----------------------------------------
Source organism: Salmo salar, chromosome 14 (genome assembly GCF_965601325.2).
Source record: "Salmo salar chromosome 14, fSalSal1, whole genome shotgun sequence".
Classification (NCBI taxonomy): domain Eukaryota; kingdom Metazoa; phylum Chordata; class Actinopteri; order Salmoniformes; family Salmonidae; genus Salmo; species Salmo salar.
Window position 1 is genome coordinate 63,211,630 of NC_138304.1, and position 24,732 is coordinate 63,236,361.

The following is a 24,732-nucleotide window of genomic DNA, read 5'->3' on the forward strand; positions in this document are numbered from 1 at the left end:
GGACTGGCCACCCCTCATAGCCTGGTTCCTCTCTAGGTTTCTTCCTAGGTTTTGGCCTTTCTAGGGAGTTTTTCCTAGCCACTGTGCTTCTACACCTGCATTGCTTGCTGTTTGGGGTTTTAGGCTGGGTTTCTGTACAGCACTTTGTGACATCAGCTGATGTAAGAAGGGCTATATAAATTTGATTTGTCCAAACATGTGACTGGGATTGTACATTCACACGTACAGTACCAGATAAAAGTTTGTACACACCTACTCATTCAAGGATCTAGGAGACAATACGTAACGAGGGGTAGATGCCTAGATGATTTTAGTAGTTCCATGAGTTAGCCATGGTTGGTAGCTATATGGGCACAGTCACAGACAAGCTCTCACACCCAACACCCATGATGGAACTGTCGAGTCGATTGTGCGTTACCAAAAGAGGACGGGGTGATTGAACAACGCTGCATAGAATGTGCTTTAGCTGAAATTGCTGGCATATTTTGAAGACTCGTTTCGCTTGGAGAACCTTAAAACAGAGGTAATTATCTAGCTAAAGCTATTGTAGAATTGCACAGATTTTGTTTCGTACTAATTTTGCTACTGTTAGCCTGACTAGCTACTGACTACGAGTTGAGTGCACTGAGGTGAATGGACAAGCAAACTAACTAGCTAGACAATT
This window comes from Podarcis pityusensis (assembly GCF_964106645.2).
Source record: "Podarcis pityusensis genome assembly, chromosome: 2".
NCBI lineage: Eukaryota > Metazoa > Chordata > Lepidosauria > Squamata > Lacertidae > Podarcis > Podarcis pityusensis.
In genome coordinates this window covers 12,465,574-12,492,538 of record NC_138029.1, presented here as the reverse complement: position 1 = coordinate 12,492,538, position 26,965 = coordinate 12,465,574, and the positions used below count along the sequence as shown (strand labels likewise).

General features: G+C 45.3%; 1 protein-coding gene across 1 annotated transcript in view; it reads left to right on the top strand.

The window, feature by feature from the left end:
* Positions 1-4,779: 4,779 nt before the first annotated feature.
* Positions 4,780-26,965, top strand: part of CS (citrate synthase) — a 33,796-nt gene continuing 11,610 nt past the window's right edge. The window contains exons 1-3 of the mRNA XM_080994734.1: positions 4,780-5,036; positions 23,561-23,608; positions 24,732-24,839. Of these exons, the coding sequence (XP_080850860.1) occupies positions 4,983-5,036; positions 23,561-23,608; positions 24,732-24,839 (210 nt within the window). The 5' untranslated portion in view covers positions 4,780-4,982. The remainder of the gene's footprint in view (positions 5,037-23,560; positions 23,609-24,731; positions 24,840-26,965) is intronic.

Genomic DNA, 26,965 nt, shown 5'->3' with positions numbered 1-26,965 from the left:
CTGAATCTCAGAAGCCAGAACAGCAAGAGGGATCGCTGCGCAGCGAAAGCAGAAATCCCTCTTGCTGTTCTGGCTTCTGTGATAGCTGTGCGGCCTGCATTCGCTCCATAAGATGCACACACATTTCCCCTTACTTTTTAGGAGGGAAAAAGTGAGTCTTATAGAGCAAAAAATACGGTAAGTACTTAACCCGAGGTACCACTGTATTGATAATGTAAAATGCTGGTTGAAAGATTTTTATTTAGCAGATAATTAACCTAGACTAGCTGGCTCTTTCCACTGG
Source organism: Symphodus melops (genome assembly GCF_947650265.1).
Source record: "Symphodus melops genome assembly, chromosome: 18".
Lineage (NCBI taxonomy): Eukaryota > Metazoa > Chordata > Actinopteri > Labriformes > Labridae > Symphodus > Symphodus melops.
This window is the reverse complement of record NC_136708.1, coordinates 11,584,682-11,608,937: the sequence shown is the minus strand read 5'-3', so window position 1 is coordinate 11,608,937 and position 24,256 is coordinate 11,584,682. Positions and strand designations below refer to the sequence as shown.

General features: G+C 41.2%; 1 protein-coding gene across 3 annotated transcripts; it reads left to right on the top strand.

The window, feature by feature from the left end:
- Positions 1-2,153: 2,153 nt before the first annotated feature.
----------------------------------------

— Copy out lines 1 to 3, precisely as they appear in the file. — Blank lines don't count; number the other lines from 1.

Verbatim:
Source organism: Salmo salar, chromosome 14 (genome assembly GCF_965601325.2).
Source record: "Salmo salar chromosome 14, fSalSal1, whole genome shotgun sequence".
Classification (NCBI taxonomy): domain Eukaryota; kingdom Metazoa; phylum Chordata; class Actinopteri; order Salmoniformes; family Salmonidae; genus Salmo; species Salmo salar.